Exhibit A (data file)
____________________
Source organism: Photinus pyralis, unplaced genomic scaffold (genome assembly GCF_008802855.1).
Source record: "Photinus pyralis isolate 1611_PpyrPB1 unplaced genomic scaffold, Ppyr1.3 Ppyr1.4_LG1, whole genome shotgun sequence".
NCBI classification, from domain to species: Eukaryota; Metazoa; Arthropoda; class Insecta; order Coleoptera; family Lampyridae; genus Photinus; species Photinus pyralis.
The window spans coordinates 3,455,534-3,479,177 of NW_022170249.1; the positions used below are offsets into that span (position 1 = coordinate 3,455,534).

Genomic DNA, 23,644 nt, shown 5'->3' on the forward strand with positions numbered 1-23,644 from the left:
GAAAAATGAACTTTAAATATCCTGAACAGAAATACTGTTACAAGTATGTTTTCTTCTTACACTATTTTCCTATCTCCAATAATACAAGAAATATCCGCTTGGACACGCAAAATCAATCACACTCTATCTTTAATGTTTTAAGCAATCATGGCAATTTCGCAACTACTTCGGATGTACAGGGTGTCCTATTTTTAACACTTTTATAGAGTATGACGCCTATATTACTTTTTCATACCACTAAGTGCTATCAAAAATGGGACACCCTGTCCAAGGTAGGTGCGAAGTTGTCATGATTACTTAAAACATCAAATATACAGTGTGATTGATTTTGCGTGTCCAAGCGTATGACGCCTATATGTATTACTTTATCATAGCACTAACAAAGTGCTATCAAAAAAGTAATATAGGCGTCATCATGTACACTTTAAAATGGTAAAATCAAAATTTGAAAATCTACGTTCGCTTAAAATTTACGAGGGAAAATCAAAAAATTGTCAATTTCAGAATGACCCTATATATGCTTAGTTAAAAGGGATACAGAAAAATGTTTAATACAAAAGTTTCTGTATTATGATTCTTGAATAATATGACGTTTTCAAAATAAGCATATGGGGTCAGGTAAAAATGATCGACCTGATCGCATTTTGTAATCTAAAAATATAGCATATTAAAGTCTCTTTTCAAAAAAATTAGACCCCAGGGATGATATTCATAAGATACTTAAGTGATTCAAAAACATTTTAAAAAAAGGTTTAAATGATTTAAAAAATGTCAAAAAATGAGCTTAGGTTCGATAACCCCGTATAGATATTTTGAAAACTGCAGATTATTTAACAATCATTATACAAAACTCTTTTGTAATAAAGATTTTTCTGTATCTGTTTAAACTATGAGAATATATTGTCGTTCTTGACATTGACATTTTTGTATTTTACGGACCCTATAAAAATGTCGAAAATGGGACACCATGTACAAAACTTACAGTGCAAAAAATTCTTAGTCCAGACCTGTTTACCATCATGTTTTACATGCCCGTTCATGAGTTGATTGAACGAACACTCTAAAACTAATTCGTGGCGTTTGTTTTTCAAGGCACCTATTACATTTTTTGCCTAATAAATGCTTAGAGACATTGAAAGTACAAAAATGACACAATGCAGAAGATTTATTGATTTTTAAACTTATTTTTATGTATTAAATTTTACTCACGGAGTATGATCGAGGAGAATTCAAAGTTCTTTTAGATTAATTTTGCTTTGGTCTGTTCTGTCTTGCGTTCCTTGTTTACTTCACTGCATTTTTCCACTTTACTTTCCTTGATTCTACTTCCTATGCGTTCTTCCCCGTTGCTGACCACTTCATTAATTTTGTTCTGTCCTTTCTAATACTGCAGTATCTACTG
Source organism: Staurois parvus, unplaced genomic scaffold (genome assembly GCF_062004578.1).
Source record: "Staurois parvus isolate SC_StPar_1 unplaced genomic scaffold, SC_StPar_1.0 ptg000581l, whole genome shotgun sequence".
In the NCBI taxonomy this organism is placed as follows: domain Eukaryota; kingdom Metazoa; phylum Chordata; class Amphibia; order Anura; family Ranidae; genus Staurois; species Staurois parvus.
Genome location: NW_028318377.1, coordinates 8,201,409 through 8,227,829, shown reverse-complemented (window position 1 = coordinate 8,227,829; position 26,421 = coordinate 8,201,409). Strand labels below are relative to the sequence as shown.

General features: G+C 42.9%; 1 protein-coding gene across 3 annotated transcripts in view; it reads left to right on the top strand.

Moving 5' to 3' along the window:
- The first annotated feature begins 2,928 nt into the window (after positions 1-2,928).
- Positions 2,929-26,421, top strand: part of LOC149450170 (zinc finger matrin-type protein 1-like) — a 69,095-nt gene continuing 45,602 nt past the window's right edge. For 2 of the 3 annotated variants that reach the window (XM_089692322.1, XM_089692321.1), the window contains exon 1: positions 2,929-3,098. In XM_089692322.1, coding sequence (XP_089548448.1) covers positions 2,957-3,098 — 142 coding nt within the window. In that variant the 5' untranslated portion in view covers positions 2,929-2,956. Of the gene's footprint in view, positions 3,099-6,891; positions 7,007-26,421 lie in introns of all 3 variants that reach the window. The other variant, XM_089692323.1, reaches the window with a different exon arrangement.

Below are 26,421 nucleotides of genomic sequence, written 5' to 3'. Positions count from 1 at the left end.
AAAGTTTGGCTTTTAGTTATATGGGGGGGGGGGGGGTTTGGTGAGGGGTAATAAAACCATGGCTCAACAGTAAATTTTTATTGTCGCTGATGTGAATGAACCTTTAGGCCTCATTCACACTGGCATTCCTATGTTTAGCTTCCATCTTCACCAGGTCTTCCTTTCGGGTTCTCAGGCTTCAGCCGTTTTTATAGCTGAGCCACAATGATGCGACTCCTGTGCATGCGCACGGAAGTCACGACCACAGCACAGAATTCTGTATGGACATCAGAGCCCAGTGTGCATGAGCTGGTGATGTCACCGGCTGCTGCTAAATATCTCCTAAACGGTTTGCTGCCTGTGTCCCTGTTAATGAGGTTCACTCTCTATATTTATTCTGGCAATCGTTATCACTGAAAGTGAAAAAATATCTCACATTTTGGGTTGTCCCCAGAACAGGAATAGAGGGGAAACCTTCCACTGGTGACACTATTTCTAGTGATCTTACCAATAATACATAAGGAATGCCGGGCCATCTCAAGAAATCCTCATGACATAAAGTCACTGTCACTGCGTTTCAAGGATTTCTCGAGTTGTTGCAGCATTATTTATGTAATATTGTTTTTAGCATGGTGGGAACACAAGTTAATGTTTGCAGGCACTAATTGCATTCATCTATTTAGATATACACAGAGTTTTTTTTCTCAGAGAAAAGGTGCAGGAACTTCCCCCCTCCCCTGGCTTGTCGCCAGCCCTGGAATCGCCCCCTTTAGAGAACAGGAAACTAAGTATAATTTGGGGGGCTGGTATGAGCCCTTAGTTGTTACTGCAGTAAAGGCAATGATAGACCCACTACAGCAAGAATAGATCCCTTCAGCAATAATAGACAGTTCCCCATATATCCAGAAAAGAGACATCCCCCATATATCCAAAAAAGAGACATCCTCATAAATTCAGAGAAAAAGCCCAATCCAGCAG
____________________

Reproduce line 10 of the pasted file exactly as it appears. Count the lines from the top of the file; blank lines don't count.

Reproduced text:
Genome location: NW_028318377.1, coordinates 8,201,409 through 8,227,829, shown reverse-complemented (window position 1 = coordinate 8,227,829; position 26,421 = coordinate 8,201,409). Strand labels below are relative to the sequence as shown.